The third thing you should do in the opening, is to make the castling move. Here’s what I mean:
You will notice both players are busy developing their pieces and at this stage white is ready to make the castling move. And probably black will also castle soon. The reason why you should aim to castle in the opening is that your king will be safer when you move him away from the center and this move will also help you develop the rook that’s otherwise stuck in the corner. It’s also a good idea to connect your rooks, which means you need to clear the spaces between them. If white wants to connect his rooks here…
…he can move the queen, and now the rooks are connected, and being connected makes them stronger because they protect each other.
So, these are the 3 things you should do in the opening – 1) focus your attention on the center, 2) develop your pieces as quickly as possible and 3) make the castling move.
But now I will also tell you about 3 things you shouldn’t do in the opening. First, don’t make too many pawn moves. You should use the time to develop your pieces, because every time you move a pawn, you could have better used that move to develop one of your pieces. Look at this position:
White’s pieces have been developed and he is ready to start an attack on black’s territory, but black made far too many pawn moves and that means his development is incomplete. He also hasn’t castled yet. Instead of making all these pointless pawn moves, black should have rather spend those moves developing his pieces.
The second thing you shouldn’t do in the opening is that you shouldn’t develop your queen too soon – because if you bring out your queen early on, your opponent will often be able to gain time by making threats against your queen.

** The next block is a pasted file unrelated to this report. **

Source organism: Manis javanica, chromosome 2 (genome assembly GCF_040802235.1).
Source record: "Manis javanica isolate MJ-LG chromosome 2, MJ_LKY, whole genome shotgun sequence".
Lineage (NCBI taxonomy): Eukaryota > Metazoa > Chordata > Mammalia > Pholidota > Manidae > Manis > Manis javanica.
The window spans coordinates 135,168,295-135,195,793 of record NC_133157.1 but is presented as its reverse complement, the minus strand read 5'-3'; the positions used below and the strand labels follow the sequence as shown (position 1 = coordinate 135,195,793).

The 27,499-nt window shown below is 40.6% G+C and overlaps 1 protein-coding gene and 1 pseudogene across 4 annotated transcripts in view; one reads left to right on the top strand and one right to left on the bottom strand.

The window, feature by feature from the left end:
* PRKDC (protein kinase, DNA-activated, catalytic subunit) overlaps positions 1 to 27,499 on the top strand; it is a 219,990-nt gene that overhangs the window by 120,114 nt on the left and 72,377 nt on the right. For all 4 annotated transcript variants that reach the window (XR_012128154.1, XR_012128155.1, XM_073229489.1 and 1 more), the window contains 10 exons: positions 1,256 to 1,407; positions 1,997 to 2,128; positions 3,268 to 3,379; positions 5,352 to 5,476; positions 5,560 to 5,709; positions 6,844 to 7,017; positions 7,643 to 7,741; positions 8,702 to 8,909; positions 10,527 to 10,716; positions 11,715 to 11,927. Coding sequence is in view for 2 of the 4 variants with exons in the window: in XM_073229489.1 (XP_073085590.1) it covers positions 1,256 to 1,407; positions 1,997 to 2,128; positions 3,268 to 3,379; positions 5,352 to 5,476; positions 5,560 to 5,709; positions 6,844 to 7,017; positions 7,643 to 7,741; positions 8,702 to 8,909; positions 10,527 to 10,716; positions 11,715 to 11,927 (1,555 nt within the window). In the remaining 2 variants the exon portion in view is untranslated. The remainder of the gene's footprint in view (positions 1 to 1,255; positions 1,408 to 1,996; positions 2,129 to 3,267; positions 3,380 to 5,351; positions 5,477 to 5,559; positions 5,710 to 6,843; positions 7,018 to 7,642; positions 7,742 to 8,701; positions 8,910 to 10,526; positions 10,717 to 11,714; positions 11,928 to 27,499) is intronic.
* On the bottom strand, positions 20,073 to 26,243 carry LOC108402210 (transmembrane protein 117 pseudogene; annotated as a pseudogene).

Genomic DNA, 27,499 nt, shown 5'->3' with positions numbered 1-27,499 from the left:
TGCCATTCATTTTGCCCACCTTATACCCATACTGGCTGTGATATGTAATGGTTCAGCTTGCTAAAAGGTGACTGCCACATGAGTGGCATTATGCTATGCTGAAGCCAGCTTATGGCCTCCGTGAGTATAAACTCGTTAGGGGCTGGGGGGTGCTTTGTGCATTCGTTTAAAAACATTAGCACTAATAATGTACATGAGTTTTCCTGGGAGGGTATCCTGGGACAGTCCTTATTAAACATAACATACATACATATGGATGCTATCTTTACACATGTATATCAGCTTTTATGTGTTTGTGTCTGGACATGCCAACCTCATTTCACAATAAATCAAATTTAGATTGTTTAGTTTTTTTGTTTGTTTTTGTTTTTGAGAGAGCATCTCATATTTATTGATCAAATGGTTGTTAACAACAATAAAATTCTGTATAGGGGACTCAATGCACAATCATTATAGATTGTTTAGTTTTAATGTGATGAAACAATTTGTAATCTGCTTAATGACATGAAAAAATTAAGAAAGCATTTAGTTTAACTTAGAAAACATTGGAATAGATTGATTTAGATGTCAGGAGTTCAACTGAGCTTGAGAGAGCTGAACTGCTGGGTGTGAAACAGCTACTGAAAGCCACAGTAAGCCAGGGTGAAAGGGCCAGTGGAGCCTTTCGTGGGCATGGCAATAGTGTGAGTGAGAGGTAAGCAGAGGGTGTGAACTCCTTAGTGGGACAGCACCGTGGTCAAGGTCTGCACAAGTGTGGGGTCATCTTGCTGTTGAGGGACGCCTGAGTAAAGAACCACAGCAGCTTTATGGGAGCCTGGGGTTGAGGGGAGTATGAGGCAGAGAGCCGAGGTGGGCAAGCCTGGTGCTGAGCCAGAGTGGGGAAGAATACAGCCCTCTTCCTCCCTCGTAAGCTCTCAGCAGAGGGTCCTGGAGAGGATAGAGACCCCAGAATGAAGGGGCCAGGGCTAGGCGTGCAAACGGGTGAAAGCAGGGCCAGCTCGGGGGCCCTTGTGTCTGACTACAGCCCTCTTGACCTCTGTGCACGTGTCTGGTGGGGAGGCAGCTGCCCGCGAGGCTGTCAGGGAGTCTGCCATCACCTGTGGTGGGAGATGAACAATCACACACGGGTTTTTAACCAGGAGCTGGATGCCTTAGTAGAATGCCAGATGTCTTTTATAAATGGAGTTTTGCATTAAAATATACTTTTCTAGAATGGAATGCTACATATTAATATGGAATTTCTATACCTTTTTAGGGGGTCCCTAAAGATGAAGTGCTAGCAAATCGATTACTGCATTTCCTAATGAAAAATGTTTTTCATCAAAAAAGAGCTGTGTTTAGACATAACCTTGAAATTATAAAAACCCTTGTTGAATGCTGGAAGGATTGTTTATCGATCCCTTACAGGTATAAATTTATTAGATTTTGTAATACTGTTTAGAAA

This is what I mean. If black brings out the queen here…
then white can develop his knight and at the same time attack the queen.
If the queen moves here…
then white can gain even more time by moving the other knight into the centre whilst again attacking black’s queen. In fact, your knight is also threatening to capture the pawn on c7 and if black wants to save the pawn, the queen must go all the way back to defend it.
You can see that black wasted three moves with the queen and at the same time white managed to develop some of their pieces, whereas black made no progress. This is why you shouldn’t bring out your queen to early. It’s better to wait until the other pieces are developed, and then it would be easier to decide where to place your queen.
Look at this position:
You can see white is making progress in his development and he has already castled, but he must still develop the queen. And because your queen is your most valuable piece, you ideally shouldn’t move her near danger. So here the queen can move to either d2 or e2.
And now your rooks will also be connected. The third thing you shouldn’t do in the opening, is that once you have castled, you shouldn’t move the pawns in front of your king because they act like a shield to defend your king against sudden checks or attacks.
If you move the pawns, it will open-up your king and this could very well become a big problem in the middle-game.
To conclude this lesson let’s quickly summarise what you’ve learnt. In the opening stage of the game you should focus your attention on the centre, you should develop your pieces as quickly as possible and you should castle your king. Then you also learnt about three things you shouldn’t do in the opening – don’t make too many pawn moves, rather use the time to develop your pieces, don’t bring out your queen too early and when you’ve castled it’s better to not move the pawns in front of your king because that would expose him to much danger.
If you are unsure about your next move in the opening, think about the things you learnt in this lesson – it will help you find good moves. In the next lesson I’ll show you how to find good moves in the next stage of the game – the middle-game.
P.S. If you enjoy this free chess course for beginners, please share it with your friends! They will thank you for it.